The Lonely Life

The Lonely Life

by Giacomo Leopardi

The Lonely Life


The morning rain, when, from her coop released,

The hen, exulting, flaps her wings, when from

The balcony the husbandman looks forth,

And when the rising sun his trembling rays

Darts through the falling drops, against my roof

And windows gently beating, wakens me.

I rise, and grateful, bless the flying clouds,

The cheerful twitter of the early birds,

The smiling fields, and the refreshing air.

For I of you, unhappy city walls,

Enough have seen and known; where hatred still

Companion is to grief; and grieving still

I live, and so shall die, and that, how soon!

But here some pity Nature shows, though small,

Once in this spot to me so courteous!

Thou, too, O Nature, turn’st away thy gaze

From misery; thou, too, thy sympathy

Withholding from the suffering and the sad,

Dost homage pay to royal happiness.

No friend in heaven, on earth, the wretched hath,

No refuge, save his trusty dagger’s edge.

Sometimes I sit in perfect solitude,

Upon a hill, that overlooks a lake,

That is encircled quite with silent trees.

There, when the sun his mid-day course hath reached,

His tranquil face he in a mirror sees:

Nor grass nor leaf is shaken by the wind;

There is no ripple on the wave, no chirp

Of cricket, rustling wing of bird in bush,

Nor hum of butterfly; no motion, voice,

Or far or near, is either seen or heard.

Its shores are locked in quiet most profound;

So that myself, the world I quite forget,

As motionless I sit; my limbs appear

To lie dissolved, of breath and sense deprived;

As if, in immemorial rest, they seemed

Confounded with the silent scene around.


O love, O love, long since, thou from this breast

Hast flown, that was so warm, so ardent, once.

Misfortune in her cold and cruel grasp

Has held it fast, and it to ice has turned,

E’en in the flower of my youth. The time

I well recall, when thou this heart didst fill;

That sweet, irrevocable time it was,

When this unhappy scene of life unto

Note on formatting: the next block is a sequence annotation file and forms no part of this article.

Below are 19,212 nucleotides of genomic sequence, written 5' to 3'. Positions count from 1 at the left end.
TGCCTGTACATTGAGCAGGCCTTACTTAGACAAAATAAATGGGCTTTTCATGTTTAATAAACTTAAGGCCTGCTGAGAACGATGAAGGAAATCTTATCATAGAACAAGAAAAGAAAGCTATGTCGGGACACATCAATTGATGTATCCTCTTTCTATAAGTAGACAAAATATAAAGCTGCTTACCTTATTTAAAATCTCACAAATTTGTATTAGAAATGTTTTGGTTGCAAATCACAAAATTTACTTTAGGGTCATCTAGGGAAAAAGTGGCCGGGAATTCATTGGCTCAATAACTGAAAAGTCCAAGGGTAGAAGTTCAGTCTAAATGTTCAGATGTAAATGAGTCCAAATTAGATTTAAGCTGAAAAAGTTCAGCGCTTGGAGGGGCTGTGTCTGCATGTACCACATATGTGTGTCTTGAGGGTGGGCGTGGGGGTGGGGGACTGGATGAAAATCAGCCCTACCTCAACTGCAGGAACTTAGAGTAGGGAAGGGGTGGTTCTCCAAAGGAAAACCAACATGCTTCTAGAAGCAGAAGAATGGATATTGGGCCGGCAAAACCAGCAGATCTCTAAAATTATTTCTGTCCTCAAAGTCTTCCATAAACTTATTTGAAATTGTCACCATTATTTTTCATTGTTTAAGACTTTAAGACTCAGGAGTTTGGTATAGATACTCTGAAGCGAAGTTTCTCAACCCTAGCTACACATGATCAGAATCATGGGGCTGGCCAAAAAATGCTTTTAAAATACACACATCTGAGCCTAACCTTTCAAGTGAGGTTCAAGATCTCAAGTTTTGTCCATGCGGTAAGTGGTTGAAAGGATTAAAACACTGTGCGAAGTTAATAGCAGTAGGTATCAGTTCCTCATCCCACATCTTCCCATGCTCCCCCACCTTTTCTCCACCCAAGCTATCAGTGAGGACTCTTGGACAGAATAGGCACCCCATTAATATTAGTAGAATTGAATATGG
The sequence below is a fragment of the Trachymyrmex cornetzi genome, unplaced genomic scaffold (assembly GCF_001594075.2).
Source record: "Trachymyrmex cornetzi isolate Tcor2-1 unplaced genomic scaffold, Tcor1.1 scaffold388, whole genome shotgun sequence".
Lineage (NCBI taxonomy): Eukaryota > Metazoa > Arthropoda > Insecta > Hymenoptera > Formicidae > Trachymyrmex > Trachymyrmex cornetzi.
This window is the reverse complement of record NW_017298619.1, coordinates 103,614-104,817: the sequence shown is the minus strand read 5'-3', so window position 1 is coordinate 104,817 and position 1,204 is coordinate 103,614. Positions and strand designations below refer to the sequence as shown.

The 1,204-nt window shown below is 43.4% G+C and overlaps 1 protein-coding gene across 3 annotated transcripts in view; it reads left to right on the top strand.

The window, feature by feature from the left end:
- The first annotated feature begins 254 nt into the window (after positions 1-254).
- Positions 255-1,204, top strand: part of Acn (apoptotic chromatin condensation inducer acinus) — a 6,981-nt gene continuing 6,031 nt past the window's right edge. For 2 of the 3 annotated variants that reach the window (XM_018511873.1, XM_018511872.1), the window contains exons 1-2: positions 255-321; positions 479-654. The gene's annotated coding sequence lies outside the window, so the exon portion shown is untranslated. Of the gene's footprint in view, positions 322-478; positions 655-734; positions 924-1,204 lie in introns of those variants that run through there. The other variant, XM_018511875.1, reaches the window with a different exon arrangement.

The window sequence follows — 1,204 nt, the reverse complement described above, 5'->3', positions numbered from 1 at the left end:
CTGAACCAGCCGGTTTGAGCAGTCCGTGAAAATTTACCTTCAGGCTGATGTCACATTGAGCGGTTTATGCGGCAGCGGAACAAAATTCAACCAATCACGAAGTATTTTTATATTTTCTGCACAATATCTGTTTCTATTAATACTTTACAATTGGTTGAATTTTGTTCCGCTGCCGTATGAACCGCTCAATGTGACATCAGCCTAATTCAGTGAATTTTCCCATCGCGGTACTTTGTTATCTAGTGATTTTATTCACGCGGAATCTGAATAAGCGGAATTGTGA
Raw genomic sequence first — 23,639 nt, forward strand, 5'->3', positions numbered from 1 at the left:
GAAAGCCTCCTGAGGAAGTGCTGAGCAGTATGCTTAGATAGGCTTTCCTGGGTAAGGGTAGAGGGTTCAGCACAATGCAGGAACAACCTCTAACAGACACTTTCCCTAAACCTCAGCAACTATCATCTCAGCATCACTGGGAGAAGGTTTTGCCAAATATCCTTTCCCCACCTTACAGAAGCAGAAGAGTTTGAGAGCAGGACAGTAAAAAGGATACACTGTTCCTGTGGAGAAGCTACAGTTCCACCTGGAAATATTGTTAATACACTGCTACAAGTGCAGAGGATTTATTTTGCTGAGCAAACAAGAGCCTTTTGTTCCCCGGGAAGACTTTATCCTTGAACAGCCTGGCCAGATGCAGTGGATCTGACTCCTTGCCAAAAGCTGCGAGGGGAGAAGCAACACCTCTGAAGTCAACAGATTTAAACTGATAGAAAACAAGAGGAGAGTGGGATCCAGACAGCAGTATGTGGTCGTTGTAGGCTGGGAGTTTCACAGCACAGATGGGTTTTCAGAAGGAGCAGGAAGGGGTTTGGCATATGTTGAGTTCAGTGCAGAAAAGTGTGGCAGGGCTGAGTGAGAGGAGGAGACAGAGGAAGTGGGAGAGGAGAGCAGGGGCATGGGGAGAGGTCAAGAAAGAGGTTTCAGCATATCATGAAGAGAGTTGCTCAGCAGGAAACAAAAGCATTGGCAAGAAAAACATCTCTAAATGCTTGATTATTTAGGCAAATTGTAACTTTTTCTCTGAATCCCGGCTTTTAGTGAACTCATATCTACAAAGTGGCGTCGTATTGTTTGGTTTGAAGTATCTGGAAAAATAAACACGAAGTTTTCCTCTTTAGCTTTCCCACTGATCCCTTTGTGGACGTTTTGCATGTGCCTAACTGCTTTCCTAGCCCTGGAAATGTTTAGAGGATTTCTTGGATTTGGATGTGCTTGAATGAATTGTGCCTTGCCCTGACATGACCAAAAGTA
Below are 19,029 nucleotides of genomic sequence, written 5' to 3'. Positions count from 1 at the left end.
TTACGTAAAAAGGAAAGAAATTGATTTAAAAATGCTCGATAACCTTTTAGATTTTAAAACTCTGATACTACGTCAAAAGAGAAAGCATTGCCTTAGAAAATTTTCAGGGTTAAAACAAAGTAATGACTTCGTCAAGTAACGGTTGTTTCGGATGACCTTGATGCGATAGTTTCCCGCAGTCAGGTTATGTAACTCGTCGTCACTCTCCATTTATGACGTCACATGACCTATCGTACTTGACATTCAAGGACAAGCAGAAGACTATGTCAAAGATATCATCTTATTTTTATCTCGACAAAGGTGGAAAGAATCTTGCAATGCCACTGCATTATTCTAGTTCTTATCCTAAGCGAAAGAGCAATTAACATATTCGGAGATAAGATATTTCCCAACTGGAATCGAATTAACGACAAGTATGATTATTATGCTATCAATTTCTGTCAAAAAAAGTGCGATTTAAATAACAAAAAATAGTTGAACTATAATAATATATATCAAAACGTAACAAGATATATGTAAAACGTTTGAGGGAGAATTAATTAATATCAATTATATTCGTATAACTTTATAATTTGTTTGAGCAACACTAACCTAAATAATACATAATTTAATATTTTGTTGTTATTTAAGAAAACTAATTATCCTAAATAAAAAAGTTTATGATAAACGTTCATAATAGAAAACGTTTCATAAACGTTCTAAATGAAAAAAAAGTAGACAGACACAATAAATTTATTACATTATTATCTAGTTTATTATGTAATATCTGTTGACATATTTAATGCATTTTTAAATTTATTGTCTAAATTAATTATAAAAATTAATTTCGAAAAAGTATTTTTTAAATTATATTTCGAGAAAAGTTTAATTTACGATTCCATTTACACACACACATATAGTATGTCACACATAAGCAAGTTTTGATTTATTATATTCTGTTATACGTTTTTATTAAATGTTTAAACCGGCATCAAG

The ardent gaze of youth reveals itself,

Expands, and wears the smile of Paradise.

How throbs the heart within the boyish breast,

By virgin hope and fond desire impelled!

The wretched dupe for life’s hard work prepares,

As if it were a dance, or merry game.

But when I first, O love, thy presence felt,

Misfortune had already crushed my life,

And these poor eyes with constant tears were filled.

Yet if, at times, upon the sun-lit slopes,

At silent dawn, or when, in broad noonday,

The roofs and hills and fields are shining bright,

I of some lonely maiden meet the gaze;

Or when, in silence of the summer night,

My wandering steps arresting, I before

The houses of the village pause, to gaze

Upon the lonely scene, and hear the voice,

So clear and cheerful, of the maiden, who,

Her ditty chanting, in her quiet room,

Her daily task protracts into the night,

Ah, then this stony heart will throb once more;

But soon, alas, its lethargy returns,

For all things sweet are strangers to this breast!


Belovèd moon, beneath whose tranquil rays

The hares dance in the groves, and at the dawn

The huntsman, vexed at heart, beholds the tracks

Confused and intricate, that from their forms

His steps mislead; hail, thou benignant Queen

Of Night! How unpropitious fall thy rays,

Among the cliffs and thickets, or within

Deserted buildings, on the gleaming steel

Of robber pale, who with attentive ear

Unto the distant noise of horses and

Of wheels, is listening, or the tramp of feet

Upon the silent road; then, suddenly,

With sound of arms, and hoarse, harsh voice, and look

Of death, the traveller’s heart doth chill,

Whom he half-dead, and naked, shortly leaves

Among the rocks. How unpropitious, too,

Is thy bright light along the city streets,

Unto the worthless paramour, who picks

His way, close to the walls, in anxious search

Of friendly shade, and halts, and dreads the sight

Of blazing lamps, and open balconies.

To evil spirits unpropitious still,

To me thy face will ever seem benign,

Along these heights, where nought save smiling hills,

And spacious fields, thou offer’st to my view.

And yet it was my wayward custom once,

Though I was innocent, thy gracious ray

To chide, amid the haunts of men, whene’er

It would my face to them betray, and when

It would their faces unto me reveal.

Now will I, grateful, sing its constant praise,

When I behold thee, sailing through the clouds,

Or when, mild sovereign of the realms of air,

Thou lookest down on this, our vale of tears.

Me wilt thou oft behold, mute wanderer

Among the groves, along the verdant banks,

Or seated on the grass, content enough,

If heart and breath are left me, for a sigh!


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